Divorce Issues: Responding to Questions Kids Ask About Divorce
A divorce is a big event in a child’s life. As you and your partner proceed with the divorce and begin to live separate lives, your kids may have questions they want to be answered right away. Here are some suggestions on how to respond.
Keep Your Communication Lines Honest and Open
Once your children hear the news, be ready for questions. You are, after all, the closest authority figure they have, and they will naturally turn to you for guidance. Lend them your ear by giving them the opportunity to ask as many questions as they want.
Some questions do not have readily available answers. It is okay to tell your child that you do not have the answer to your child’s questions. For instance, if you are still negotiating custody arrangements with the help of a law office like Rainey Collins Lawyers, say that you are working things out. Reassure your children that they will be the first to know about what happens next once everything is all set.
You and your partner are going through a highly stressful time. While it is understandable to feel intense emotions when you repeatedly hear the words ‘why’ from your child, remember to keep your emotions in check and practice patience. Divorce can be confusing to a kid, and it may take some time before they can grasp the situation. Thus, it is best to be more understanding and keep your cool whenever your child persistently asks the same questions.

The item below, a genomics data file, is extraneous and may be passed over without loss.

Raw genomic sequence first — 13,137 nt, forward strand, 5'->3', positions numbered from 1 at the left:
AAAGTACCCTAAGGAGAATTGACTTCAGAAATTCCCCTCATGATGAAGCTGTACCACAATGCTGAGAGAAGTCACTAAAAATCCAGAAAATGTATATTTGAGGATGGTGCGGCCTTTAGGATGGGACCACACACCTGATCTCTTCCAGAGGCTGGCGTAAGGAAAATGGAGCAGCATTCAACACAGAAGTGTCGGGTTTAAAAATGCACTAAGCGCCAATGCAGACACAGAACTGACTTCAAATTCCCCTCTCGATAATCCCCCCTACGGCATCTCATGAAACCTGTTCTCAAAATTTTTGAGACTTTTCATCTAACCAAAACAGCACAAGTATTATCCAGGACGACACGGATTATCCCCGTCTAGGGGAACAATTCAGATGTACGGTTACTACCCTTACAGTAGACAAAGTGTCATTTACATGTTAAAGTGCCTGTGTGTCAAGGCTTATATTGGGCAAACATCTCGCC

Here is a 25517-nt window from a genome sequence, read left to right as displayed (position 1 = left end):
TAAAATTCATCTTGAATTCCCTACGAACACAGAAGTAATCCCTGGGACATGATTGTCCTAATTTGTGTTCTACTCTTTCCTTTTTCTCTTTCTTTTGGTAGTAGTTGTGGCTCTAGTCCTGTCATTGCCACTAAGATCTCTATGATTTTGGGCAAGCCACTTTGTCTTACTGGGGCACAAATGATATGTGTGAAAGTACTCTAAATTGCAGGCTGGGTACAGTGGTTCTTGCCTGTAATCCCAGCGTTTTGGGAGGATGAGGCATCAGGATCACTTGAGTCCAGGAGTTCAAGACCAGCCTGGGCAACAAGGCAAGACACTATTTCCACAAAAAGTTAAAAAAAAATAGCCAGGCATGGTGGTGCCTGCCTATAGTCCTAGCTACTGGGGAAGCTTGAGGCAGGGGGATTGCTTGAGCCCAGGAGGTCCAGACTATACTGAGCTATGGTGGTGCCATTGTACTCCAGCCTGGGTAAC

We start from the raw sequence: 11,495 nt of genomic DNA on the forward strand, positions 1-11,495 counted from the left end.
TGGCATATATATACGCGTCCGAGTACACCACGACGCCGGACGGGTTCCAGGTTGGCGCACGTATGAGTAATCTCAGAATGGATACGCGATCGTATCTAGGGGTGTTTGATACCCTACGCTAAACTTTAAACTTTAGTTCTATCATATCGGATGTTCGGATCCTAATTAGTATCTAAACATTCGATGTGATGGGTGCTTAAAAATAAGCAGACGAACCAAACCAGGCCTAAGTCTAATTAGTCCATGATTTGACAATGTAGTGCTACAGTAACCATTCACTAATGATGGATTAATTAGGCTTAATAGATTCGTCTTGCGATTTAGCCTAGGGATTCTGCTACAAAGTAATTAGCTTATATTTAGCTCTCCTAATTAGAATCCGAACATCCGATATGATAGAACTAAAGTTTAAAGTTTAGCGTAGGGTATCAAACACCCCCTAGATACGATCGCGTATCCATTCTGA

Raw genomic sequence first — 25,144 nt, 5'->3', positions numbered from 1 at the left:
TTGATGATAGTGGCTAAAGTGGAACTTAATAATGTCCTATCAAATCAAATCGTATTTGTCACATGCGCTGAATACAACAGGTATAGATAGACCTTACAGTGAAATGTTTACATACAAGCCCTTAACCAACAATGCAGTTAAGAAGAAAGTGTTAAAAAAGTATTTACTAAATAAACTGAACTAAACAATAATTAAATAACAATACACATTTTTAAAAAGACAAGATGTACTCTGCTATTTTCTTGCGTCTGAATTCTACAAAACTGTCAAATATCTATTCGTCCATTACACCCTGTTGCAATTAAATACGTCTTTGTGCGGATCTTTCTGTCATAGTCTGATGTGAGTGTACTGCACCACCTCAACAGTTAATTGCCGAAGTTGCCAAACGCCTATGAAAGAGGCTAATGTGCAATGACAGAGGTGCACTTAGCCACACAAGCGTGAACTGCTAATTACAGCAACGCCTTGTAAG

Answer Positively and be Straight to the Point
There is no need to share your partner’s shortcomings to a young child. Keep your answers concise and factual without going over the ugly details. Turn negative statements into positive ones so that you do not badmouth your partner in front of your child.
Openness, honesty, patience, conciseness and positivity are qualities you should remember when responding to your child’s questions about divorce. Furthermore, always end your answers with love and reassurance. Saying how much you love your child can make the circumstances of your divorce a lot more manageable — for you and your children.